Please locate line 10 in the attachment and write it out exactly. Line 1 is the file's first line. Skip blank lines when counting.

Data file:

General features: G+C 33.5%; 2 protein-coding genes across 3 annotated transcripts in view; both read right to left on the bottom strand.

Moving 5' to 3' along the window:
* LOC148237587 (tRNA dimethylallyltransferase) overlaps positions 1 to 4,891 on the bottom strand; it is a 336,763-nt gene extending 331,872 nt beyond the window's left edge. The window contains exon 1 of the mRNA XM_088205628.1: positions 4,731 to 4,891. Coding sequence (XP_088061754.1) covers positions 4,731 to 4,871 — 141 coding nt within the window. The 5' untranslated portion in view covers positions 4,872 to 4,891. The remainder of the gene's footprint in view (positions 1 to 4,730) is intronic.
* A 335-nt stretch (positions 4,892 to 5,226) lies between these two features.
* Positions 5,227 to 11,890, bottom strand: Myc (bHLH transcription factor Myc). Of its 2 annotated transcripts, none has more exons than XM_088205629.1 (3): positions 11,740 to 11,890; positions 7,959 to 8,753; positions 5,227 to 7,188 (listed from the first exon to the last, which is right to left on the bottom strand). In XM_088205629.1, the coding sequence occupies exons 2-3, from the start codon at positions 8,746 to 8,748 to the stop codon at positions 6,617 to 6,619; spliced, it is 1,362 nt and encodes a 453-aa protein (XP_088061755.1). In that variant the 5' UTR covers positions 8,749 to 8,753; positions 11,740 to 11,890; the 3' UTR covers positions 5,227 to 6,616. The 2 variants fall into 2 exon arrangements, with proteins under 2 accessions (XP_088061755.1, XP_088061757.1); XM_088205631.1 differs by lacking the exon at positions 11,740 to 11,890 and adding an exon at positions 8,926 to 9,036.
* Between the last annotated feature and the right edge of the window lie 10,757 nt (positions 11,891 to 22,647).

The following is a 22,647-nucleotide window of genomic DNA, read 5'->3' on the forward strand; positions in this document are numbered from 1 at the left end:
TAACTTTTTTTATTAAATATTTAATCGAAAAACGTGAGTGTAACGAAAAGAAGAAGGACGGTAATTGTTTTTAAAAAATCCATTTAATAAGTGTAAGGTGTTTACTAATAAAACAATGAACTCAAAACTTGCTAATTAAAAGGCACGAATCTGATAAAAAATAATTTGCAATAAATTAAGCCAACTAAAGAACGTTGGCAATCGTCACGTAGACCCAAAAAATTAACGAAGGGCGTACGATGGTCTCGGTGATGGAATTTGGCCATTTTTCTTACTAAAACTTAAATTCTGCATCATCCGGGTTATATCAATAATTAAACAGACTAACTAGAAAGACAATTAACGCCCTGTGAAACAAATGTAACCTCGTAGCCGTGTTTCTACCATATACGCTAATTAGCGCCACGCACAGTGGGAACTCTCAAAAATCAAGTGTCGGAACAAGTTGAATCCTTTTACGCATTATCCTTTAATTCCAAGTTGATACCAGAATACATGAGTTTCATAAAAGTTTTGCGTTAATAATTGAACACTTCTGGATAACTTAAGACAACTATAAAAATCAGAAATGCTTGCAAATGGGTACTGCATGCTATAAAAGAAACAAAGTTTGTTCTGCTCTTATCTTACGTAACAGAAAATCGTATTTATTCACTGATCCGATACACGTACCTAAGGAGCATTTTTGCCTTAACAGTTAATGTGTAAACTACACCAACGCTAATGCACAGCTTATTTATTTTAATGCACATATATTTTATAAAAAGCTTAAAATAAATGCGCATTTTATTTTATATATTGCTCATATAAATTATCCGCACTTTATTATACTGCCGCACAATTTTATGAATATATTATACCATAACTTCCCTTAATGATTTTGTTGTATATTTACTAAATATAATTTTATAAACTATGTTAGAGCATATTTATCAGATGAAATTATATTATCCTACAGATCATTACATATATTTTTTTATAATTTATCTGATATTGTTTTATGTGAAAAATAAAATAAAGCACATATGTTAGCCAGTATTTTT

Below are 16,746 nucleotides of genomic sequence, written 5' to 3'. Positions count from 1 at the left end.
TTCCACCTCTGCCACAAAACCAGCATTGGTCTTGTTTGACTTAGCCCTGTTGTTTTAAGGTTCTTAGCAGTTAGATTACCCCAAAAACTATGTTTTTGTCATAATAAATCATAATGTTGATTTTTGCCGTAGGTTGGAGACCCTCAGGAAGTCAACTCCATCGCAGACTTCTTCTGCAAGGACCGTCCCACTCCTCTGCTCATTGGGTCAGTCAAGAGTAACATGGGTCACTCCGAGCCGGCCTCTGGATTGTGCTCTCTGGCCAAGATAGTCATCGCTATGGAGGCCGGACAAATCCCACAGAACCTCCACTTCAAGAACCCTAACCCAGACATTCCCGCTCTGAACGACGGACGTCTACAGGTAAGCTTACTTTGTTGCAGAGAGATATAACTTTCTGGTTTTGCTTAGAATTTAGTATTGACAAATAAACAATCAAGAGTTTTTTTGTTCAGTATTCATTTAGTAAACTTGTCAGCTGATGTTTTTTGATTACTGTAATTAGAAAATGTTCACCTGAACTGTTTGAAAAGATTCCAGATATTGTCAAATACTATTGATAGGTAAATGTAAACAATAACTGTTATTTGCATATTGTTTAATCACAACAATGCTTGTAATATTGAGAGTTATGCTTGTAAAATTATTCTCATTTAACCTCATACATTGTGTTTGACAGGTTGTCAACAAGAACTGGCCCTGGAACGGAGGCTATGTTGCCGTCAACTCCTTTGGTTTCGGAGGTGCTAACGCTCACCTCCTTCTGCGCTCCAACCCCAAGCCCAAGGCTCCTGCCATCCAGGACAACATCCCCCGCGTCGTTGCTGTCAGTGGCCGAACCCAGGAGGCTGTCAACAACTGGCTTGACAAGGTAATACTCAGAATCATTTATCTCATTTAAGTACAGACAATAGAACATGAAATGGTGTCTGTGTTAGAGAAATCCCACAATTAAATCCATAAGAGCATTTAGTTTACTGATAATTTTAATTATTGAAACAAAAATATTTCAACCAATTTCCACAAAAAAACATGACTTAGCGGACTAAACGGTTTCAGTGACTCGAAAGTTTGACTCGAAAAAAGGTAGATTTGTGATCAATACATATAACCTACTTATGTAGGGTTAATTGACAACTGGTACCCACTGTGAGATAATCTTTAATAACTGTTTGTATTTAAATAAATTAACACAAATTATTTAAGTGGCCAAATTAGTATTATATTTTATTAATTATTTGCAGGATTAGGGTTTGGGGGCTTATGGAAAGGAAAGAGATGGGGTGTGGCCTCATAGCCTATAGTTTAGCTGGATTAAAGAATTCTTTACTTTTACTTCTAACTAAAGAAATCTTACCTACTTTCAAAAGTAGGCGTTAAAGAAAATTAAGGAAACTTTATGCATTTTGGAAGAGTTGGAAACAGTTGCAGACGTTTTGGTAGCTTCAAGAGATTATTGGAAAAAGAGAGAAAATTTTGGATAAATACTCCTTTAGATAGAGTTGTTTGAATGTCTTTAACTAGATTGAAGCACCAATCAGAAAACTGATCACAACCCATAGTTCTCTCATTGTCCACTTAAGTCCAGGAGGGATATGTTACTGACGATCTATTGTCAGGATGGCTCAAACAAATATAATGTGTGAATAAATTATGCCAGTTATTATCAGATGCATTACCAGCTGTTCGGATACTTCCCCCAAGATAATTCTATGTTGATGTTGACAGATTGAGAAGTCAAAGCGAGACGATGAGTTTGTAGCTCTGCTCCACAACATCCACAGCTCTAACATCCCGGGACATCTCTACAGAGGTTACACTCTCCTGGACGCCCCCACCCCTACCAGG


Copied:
TTCCACCTCTGCCACAAAACCAGCATTGGTCTTGTTTGACTTAGCCCTGTTGTTTTAAGGTTCTTAGCAGTTAGATTACCCCAAAAACTATGTTTTTGTCATAATAAATCATAATGTTGATTTTTGCCGTAGGTTGGAGACCCTCAGGAAGTCAACTCCATCGCAGACTTCTTCTGCAAGGACCGTCCCACTCCTCTGCTCATTGGGTCAGTCAAGAGTAACATGGGTCACTCCGAGCCGGCCTCTGGATTGTGCTCTCTGGCCAAGATAGTCATCGCTATGGAGGCCGGACAAATCCCACAGAACCTCCACTTCAAGAACCCTAACCCAGACATTCCCGCTCTGAACGACGGACGTCTACAGGTAAGCTTACTTTGTTGCAGAGAGATATAACTTTCTGGTTTTGCTTAGAATTTAGTATTGACAAATAAACAATCAAGAGTTTTTTTGTTCAGTATTCATTTAGTAAACTTGTCAGCTGATGTTTTTTGATTACTGTAATTAGAAAATGTTCACCTGAACTGTTTGAAAAGATTCCAGATATTGTCAAATACTATTGATAGGTAAATGTAAACAATAACTGTTATTTGCATATTGTTTAATCACAACAATGCTTGTAATATTGAGAGTTATGCTTGTAAAATTATTCTCATTTAACCTCATACATTGTGTTTGACAGGTTGTCAACAAGAACTGGCCCTGGAACGGAGGCTATGTTGCCGTCAACTCCTTTGGTTTCGGAGGTGCTAACGCTCACCTCCTTCTGCGCTCCAACCCCAAGCCCAAGGCTCCTGCCATCCAGGACAACATCCCCCGCGTCGTTGCTGTCAGTGGCCGAACCCAGGAGGCTGTCAACAACTGGCTTGACAAGGTAATACTCAGAATCATTTATCTCATTTAAGTACAGACAATAGAACATGAAATGGTGTCTGTGTTAGAGAAATCCCACAATTAAATCCATAAGAGCATTTAGTTTACTGATAATTTTAATTATTGAAACAAAAATATTTCAACCAATTTCCACAAAAAAACATGACTTAGCGGACTAAACGGTTTCAGTGACTCGAAAGTTTGACTCGAAAAAAGGTAGATTTGTGATCAATACATATAACCTACTTATGTAGGGTTAATTGACAACTGGTACCCACTGTGAGATAATCTTTAATAACTGTTTGTATTTAAATAAATTAACACAAATTATTTAAGTGGCCAAATTAGTATTATATTTTATTAATTATTTGCAGGATTAGGGTTTGGGGGCTTATGGAAAGGAAAGAGATGGGGTGTGGCCTCATAGCCTATAGTTTAGCTGGATTAAAGAATTCTTTACTTTTACTTCTAACTAAAGAAATCTTACCTACTTTCAAAAGTAGGCGTTAAAGAAAATTAAGGAAACTTTATGCATTTTGGAAGAGTTGGAAACAGTTGCAGACGTTTTGGTAGCTTCAAGAGATTATTGGAAAAAGAGAGAAAATTTTGGATAAATACTCCTTTAGATAGAGTTGTTTGAATGTCTTTAACTAGATTGAAGCACCAATCAGAAAACTGATCACAACCCATAGTTCTCTCATTGTCCACTTAAGTCCAGGAGGGATATGTTACTGACGATCTATTGTCAGGATGGCTCAAACAAATATAATGTGTGAATAAATTATGCCAGTTATTATCAGATGCATTACCAGCTGTTCGGATACTTCCCCCAAGATAATTCTATGTTGATGTTGACAGATTGAGAAGTCAAAGCGAGACGATGAGTTTGTAGCTCTGCTCCACAACATCCACAGCTCTAACATCCCGGGACATCTCTACAGAGGTTACACTCTCCTGGACGCCCCCACCCCTACCAGG